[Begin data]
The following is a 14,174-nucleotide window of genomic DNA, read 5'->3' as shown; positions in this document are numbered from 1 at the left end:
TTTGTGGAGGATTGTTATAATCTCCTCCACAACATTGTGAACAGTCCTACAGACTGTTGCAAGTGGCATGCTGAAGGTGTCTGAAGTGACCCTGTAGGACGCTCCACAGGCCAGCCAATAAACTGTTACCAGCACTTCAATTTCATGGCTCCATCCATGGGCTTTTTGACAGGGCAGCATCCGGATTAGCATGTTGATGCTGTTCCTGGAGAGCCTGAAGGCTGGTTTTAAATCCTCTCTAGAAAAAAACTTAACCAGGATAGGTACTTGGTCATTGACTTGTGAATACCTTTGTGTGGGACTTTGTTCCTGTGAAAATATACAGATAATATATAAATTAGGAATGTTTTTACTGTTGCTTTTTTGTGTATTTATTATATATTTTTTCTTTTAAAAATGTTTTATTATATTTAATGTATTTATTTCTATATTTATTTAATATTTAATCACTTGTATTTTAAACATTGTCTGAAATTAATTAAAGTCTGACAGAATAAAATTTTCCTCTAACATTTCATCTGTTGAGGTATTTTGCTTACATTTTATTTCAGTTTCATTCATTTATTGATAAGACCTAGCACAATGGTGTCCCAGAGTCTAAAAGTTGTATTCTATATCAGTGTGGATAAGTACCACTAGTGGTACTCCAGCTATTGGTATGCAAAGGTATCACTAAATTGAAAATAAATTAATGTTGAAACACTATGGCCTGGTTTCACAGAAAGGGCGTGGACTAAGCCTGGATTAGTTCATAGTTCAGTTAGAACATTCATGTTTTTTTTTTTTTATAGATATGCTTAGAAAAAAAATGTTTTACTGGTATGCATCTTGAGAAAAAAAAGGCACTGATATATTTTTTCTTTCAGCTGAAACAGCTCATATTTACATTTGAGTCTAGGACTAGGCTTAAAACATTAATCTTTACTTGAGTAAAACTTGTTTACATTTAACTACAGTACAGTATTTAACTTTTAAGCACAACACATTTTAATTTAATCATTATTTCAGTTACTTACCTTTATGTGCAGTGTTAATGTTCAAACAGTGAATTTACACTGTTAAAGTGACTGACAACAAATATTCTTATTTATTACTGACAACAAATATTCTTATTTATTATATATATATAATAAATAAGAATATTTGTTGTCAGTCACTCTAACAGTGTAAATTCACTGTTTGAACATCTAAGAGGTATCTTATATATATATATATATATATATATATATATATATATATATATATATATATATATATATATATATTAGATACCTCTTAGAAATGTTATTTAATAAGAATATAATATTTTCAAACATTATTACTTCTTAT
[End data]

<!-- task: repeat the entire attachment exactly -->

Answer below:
The following is a 14,174-nucleotide window of genomic DNA, read 5'->3' as shown; positions in this document are numbered from 1 at the left end:
TTTGTGGAGGATTGTTATAATCTCCTCCACAACATTGTGAACAGTCCTACAGACTGTTGCAAGTGGCATGCTGAAGGTGTCTGAAGTGACCCTGTAGGACGCTCCACAGGCCAGCCAATAAACTGTTACCAGCACTTCAATTTCATGGCTCCATCCATGGGCTTTTTGACAGGGCAGCATCCGGATTAGCATGTTGATGCTGTTCCTGGAGAGCCTGAAGGCTGGTTTTAAATCCTCTCTAGAAAAAAACTTAACCAGGATAGGTACTTGGTCATTGACTTGTGAATACCTTTGTGTGGGACTTTGTTCCTGTGAAAATATACAGATAATATATAAATTAGGAATGTTTTTACTGTTGCTTTTTTGTGTATTTATTATATATTTTTTCTTTTAAAAATGTTTTATTATATTTAATGTATTTATTTCTATATTTATTTAATATTTAATCACTTGTATTTTAAACATTGTCTGAAATTAATTAAAGTCTGACAGAATAAAATTTTCCTCTAACATTTCATCTGTTGAGGTATTTTGCTTACATTTTATTTCAGTTTCATTCATTTATTGATAAGACCTAGCACAATGGTGTCCCAGAGTCTAAAAGTTGTATTCTATATCAGTGTGGATAAGTACCACTAGTGGTACTCCAGCTATTGGTATGCAAAGGTATCACTAAATTGAAAATAAATTAATGTTGAAACACTATGGCCTGGTTTCACAGAAAGGGCGTGGACTAAGCCTGGATTAGTTCATAGTTCAGTTAGAACATTCATGTTTTTTTTTTTTTATAGATATGCTTAGAAAAAAAATGTTTTACTGGTATGCATCTTGAGAAAAAAAAGGCACTGATATATTTTTTCTTTCAGCTGAAACAGCTCATATTTACATTTGAGTCTAGGACTAGGCTTAAAACATTAATCTTTACTTGAGTAAAACTTGTTTACATTTAACTACAGTACAGTATTTAACTTTTAAGCACAACACATTTTAATTTAATCATTATTTCAGTTACTTACCTTTATGTGCAGTGTTAATGTTCAAACAGTGAATTTACACTGTTAAAGTGACTGACAACAAATATTCTTATTTATTACTGACAACAAATATTCTTATTTATTATATATATATAATAAATAAGAATATTTGTTGTCAGTCACTCTAACAGTGTAAATTCACTGTTTGAACATCTAAGAGGTATCTTATATATATATATATATATATATATATATATATATATATATATATATATATATATATATATATATTAGATACCTCTTAGAAATGTTATTTAATAAGAATATAATATTTTCAAACATTATTACTTCTTAT